On June 5th, 2013, The Tarpey Group attended The Children’s Therapy Center’s annual gala. As a silver sponsor, The Tarpey Group contributed towards helping The Children’s Therapy Center in providing educational and therapeutic services for children with developmental disabilities.

The Center was incorporated as the Cerebral Palsy Center of Bergen County, New Jersey, on March 29, 1950. It was created as a Center for children with Cerebral Palsy but over the past 60 years it has grown to provide creative education and advanced therapies to children with many different types of disabilities – children who face physical, medical and developmental challenges.

The Final Regulation on Wellness Programs Has Been Released

The Obama Administration has released a final decision about changes to employer-sponsored wellness programs. Similar to the proposed rule released last winter, this rule will increase the maximum allowable reward for a health-contingent bona fide wellness program from 20% of premium value to 30%. Additionally, for wellness programs that are designed to prevent tobacco use, the maximum allowable reward value is now 50%.

The Administration has struggled with the concern that some voluntary health organizations and consumer groups have charged that health-contingent wellness programs are discriminatory. In response to this issue, the rule has created a requirement that if a person cannot physically meet health-contingent wellness program goals , the employer-sponsored plan “must provide a reasonable alternative standard that accommodates the recommendations of the individual’s personal physician.” Additionally, employers still must abide by other laws intended to prevent discrimination, such as the Americans with Disabilities Act of 1990.

The final rule will be published on June 3 in the Federal Register and will become effective 60 days later. However, it will impact group wellness programs on or after January 1, 2014.

Tarpey Group Secures $10,000 for Hurricane Sandy Relief

Brian Tarpey of the Tarpey Group presented Youth Consultation Service’s George Washington School with a $10,000 grant check, provided by the Million Dollar Round Table Foundation, to support Hurricane Sandy relief efforts. Hurricane Sandy brought unthinkable devastation to several areas of New Jersey, including the George Washington School. We hope that this grant will support the school’s efforts to restore their gymnasium, which was damaged by floods. The Tarpey Group is proud to collaborate with both YCS and MDRT.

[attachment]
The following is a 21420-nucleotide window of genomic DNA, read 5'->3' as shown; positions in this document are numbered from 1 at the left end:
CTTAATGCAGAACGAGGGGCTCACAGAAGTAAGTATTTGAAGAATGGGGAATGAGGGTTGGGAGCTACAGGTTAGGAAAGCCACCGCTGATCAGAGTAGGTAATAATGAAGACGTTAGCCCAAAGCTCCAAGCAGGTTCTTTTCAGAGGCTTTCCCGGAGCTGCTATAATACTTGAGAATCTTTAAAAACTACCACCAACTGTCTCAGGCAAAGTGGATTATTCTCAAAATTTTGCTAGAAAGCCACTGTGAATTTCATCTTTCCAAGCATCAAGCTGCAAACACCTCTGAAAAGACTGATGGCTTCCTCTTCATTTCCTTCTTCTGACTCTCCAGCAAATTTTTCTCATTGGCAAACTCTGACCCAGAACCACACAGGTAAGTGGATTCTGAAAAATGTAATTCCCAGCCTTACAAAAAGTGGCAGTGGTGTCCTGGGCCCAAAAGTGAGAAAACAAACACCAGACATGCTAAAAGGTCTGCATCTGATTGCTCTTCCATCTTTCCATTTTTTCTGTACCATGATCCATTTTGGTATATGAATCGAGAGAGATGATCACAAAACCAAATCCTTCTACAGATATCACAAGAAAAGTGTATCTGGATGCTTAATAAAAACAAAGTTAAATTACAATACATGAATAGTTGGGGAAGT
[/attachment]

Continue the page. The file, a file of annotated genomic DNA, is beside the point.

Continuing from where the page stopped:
HHS’ Billion Dollar Effort To Fund Healthcare Innovation

HHS’ announcement of its second round of healthcare innovation funding under the Affordable Care Act receives scattered coverage, including a major wire source and a national website. A handful of these sources quote statements made by HHS Secretary Kathleen Sebelius. Reuters reports that on Wednesday HHS unveiled a $1 billion effort to fund healthcare innovations that cut costs while improving health outcomes. The money will go toward awarding projects that offer new payment and delivery models for federally-run programs like Medicare, Medicaid, and the Children’s Health Insurance Program. This is the second call for such innovation initiatives funded under the Affordable Care Act. Applicants have from June 14 to August 15 to submit their models.

The Hill ”Healthwatch” reports that “the second round of Healthcare Innovation Awards will target new areas for improvement, including care for special needs populations.” HHS Secretary Kathleen Sebelius said, “I’m excited to see the innovative ideas these applicants will bring to the table. Organizations from the public and private sectors throughout the country are finding creative solutions to our healthcare system challenges and these awards will continue to stimulate these ideas.”

CBS News notes that while on a conference call with reporters, Sebelius said “the country has made strides in reducing medical costs, and national health care spending has fallen to a 50-year low. However, she said there is still more to do.” According to Sebelius, “Bringing down health care costs is our top priority.”

Modern Healthcare reports that with this round, “the CMS Innovation Center will apply a more focused approach.” This round of funding is looking for proposals in the following four categories:

  • Models that quickly lower Medicare, Medicaid, and Children’s Health Insurance Program costs in outpatient and/or post-acute settings
  • Improve care for populations with specialized needs
  • Test approaches for specific types of providers to change their financial and clinical models
  • Improve the health of populations with an emphasis on prevention

 

 

Big Insurers Demonstrate Hesitance to Sell on Exchanges

In a recent article, Reuters reports on the lack of interest shown by the nation’s largest insurers to join the Affordable Care Act’s new exchanges, which are set to begin enrolling people in October. According to the article, this means that in many states, there will be no added competition, a central tenet of Obama’s law. Recently, the four largest US insurers have signaled that they are unlikely to move beyond the areas in which they already offer coverage, meaning they will sell on less than one third of the exchanges. Still, HHS remains confident in the ability of the exchanges to encourage competition and lower prices. Spokeswoman Erin Shields Britt said, “Many people will receive up-front financial assistance to make insurance more affordable, plus many will be new or first time customers for insurance companies.”

Modern Healthcare reports on an important aspect of exchange implementation that has not been the focus of the government’s preparation for the October launch: the outreach and education of consumers who will be the marketplaces’ consumers. The article quotes Kansas Insurance Commissioner Sandy Praeger, speaking at the National Health Insurance Exchange Summit, who said, “My biggest concern is how to handle consumer calls.” Still, the article notes that Acting CMS Administrator Marilyn Tavenner recently said her agency is holding its “big outreach push for enrollment until late summer or early fall.”